Why I don't wear a wedding ring


"Where is it? Where has it gone?" my friend asked me, frantically peering beneath tables at the hawker centre.

Soon, he was on all fours groping the grimy ground.

As I was paying for some chicken wings, my wedding ring had accidentally fallen out of my half zipped-up coin pouch.

After about 10 minutes, he spotted the thin band underneath the heel of a customer who was scarfing down a plate of Hokkien Mee.

"Got it!" he yelled in victory, chiding me for being so careless. "Heng ah. Heng ah. You are so lucky."

"Can you imagine how your husband would feel?" he asked.

I heaved an audible sigh of relief. But honestly, I was faking it a little: I wasn't half as concerned as he was.

Don't get me wrong.


My husband and I have a wonderful seven-year-long relationship. We have a 11/2- year-old, another on the way and we tell each other we love each other every day and mean it.

Yet, we do something that really confuses most couples in love: We don't wear our wedding rings and don't care much for them.

I had mine custom-made, but didn't quite like how it turned out. Losing it would give me an excuse to get a new one (if I can be bothered to).

My husband got his for slightly more than $100 from some online store selling titanium rings. He could easily get a replacement.

And the decision to go without a band? I am afraid it wasn't based on something deep - like the unwillingness to be publicly defined by our marital status or a comment on the breakdown of social mores.

The reason is much simpler: We're just not that into jewellery.

My husband works out regularly. His exercise regime involves pull-ups, weight-lifting and swinging kettlebells. The ring gets in the way.

As for me, I became strangely allergic to both my engagement and wedding bands during my first pregnancy and just never thought to put them back on.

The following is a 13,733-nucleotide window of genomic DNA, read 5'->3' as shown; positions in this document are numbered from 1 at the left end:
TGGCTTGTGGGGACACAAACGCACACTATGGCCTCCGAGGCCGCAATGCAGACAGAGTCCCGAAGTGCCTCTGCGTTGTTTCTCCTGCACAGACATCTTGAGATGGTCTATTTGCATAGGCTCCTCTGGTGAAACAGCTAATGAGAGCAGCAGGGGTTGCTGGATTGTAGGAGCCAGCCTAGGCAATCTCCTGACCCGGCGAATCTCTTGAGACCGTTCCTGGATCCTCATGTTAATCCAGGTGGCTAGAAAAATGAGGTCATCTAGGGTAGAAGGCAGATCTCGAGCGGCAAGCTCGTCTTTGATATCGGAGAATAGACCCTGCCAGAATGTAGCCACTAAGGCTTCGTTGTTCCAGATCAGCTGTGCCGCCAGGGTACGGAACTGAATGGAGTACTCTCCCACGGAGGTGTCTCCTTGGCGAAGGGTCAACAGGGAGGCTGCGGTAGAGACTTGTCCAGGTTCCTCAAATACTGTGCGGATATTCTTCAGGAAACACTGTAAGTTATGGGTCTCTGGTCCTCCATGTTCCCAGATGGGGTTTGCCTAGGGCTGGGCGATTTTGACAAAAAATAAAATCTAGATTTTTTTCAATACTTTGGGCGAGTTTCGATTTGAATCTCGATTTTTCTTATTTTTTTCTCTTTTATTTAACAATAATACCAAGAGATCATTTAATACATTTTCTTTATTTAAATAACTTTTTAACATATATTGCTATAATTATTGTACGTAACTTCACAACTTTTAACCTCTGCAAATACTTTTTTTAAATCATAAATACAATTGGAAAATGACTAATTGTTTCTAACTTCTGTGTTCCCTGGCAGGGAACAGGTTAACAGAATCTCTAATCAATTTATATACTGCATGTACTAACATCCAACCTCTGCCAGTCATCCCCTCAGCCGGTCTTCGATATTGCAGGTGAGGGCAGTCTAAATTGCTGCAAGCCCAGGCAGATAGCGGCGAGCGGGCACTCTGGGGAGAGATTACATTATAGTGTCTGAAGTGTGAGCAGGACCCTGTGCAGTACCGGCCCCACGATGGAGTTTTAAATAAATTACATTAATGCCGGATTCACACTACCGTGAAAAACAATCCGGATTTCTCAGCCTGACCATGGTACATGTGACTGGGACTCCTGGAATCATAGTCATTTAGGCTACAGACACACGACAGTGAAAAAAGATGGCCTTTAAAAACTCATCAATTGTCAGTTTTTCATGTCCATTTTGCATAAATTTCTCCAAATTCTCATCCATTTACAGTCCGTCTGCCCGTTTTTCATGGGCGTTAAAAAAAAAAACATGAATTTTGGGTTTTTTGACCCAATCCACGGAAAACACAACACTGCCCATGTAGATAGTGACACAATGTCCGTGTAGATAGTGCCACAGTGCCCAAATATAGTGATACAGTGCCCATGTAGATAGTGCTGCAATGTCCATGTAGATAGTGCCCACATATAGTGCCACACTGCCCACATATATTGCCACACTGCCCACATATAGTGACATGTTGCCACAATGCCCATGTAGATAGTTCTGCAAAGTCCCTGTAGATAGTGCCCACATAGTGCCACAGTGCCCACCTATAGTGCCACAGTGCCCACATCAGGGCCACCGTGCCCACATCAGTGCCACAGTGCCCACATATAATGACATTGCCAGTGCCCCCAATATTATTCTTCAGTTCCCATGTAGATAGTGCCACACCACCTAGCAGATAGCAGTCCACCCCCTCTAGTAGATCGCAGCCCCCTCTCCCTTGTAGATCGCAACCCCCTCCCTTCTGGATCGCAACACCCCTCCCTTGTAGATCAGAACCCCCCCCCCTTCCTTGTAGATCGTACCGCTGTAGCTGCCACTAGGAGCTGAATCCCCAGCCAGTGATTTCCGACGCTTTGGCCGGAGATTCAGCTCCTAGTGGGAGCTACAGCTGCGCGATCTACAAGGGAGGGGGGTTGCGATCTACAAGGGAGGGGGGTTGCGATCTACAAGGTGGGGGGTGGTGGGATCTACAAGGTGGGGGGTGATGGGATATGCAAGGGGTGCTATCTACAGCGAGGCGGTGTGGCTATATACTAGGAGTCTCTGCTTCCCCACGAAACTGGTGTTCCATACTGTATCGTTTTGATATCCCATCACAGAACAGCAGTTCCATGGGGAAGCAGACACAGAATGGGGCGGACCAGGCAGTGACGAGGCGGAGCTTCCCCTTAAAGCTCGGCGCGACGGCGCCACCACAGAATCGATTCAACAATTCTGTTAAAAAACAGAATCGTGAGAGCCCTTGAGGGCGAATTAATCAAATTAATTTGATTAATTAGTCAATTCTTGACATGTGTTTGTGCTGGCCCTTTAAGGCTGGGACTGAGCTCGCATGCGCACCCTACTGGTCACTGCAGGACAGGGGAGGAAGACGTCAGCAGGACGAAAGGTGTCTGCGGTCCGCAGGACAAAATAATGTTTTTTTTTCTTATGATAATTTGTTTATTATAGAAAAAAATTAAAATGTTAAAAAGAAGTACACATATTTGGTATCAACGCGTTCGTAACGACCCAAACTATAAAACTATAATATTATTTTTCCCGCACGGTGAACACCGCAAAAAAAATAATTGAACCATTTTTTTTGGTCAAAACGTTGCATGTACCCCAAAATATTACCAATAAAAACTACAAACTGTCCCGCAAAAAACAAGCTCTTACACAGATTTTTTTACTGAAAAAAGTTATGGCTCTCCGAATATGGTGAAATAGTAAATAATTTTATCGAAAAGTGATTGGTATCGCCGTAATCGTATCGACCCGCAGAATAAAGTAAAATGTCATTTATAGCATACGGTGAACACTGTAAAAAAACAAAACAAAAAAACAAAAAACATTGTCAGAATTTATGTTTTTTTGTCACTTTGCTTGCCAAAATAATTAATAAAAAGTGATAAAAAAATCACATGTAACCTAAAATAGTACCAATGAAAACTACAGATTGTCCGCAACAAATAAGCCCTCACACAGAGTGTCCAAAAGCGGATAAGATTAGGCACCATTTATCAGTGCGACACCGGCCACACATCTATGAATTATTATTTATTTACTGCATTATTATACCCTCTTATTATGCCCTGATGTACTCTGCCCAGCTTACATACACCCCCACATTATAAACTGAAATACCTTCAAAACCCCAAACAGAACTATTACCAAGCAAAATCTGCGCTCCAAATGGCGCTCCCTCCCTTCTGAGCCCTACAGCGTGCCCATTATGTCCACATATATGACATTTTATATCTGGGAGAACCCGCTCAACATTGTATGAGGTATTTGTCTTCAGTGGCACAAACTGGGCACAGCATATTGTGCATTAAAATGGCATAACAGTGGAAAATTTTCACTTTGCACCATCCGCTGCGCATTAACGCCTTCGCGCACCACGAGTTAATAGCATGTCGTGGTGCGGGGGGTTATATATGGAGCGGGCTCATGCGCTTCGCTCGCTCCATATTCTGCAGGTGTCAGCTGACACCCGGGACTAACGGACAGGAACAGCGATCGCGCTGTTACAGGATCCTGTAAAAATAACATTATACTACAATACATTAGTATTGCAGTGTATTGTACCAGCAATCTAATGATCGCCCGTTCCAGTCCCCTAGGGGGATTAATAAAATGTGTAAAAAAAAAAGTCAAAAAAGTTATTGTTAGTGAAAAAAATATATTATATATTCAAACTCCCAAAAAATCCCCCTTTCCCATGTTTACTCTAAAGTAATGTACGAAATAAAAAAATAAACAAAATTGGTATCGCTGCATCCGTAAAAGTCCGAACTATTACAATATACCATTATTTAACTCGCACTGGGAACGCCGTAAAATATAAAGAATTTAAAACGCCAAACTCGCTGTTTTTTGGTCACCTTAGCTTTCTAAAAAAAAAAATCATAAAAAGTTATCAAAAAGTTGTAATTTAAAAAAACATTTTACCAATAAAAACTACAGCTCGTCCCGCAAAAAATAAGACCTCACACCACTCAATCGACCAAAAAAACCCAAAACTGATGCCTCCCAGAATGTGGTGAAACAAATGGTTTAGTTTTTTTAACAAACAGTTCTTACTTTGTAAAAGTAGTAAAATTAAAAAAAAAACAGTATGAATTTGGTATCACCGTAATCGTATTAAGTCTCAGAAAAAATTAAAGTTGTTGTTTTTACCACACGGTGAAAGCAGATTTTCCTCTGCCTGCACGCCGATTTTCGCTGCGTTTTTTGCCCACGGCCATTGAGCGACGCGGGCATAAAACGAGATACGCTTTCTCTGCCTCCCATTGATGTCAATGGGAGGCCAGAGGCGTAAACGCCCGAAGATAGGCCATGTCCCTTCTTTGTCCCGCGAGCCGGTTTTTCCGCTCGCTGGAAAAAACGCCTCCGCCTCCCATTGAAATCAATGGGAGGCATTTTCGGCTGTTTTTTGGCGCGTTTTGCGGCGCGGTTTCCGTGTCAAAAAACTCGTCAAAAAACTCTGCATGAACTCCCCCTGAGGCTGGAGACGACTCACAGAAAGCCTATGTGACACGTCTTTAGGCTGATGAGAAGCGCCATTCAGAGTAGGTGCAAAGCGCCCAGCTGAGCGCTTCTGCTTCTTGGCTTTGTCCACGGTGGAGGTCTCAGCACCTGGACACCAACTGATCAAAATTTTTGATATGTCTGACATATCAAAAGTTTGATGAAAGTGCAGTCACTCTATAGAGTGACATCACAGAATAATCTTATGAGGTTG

That makes sense, right? Apparently not.

My group of girlfriends seem to think that this, especially the fact that I let my Canadian husband run loose without a ring, is atrocious.

When the topic came up in a conversation recently, they gasped in horror as if I had given him a hall-pass.

One friend even told me to "call a spade, a spade". The main reason men go ringless, she said, is so they can flirt with women.

Another commented, concerned: "There are many Sarong Party Girls around, you better be careful."

Viewing one's naked ring finger as a sign of one's relationship status and fidelity or, should I say, infidelity, seems to be a common viewpoint.

In July, tongues started wagging when United States President Barack Obama appeared in public minus his gold wedding ring. Could the blissful presidential marriage be on the rocks? Rumours fizzled out after it was spotted back on his finger after several days.

In 2011, when Prince William announced that he would not be wearing a wedding band as he "isn't one for jewellery", his refusal was met with ire from women worldwide. Many inferred an underhanded motive while others joked that it was so that he could pick girls up at bars anonymously.

And to help straying husbands curb the temptation of removing their rings before they go on a date with someone other than their wives, a company called The Cheeky invented the Anti-Cheating Ring.

It has a negative engraving on the inside and when the ring is taken off, the words "I'm married" are imprinted on the skin to helpfully remind the man and his now informed female companion of his marital status.

In Nigeria, there is even a church which fines its married male members for not wearing their matrimonial bands.

I'm not wholly opposed to wedding rings. In fact, I think wearing one can be a romantic and sentimental gesture.

After all, it is symbolic of a couple's commitment to each other. Wearing rings was popularised by soldiers fighting the war overseas during World War II - it served as a reminder of their wives whom they had left back home.

The practice wormed its way into popular culture as a symbol of attachment or slavery, depending on who you ask.

I would be lying if I said I wouldn't be touched if my husband insisted on wearing his ring day in and day out as an outward gesture of his undying and eternal love for me.

But here's the bottom line: It should not be necessary.

If my husband needed the presence of a wedding band to be reminded of me (really, isn't my daily nagging enough?) - and if that is what I think is stopping him from cheating on me or vice versa - then I have a bigger issue on my plate than gold rings.

I trust my husband. The love and respect we have for each other has got nothing to do with the band of metal around his finger.

Though a ball and chain might work.

A version of this article appeared in the print edition of The Sunday Times on December 06, 2015, with the headline 'Why I don't wear a wedding ring'. Subscribe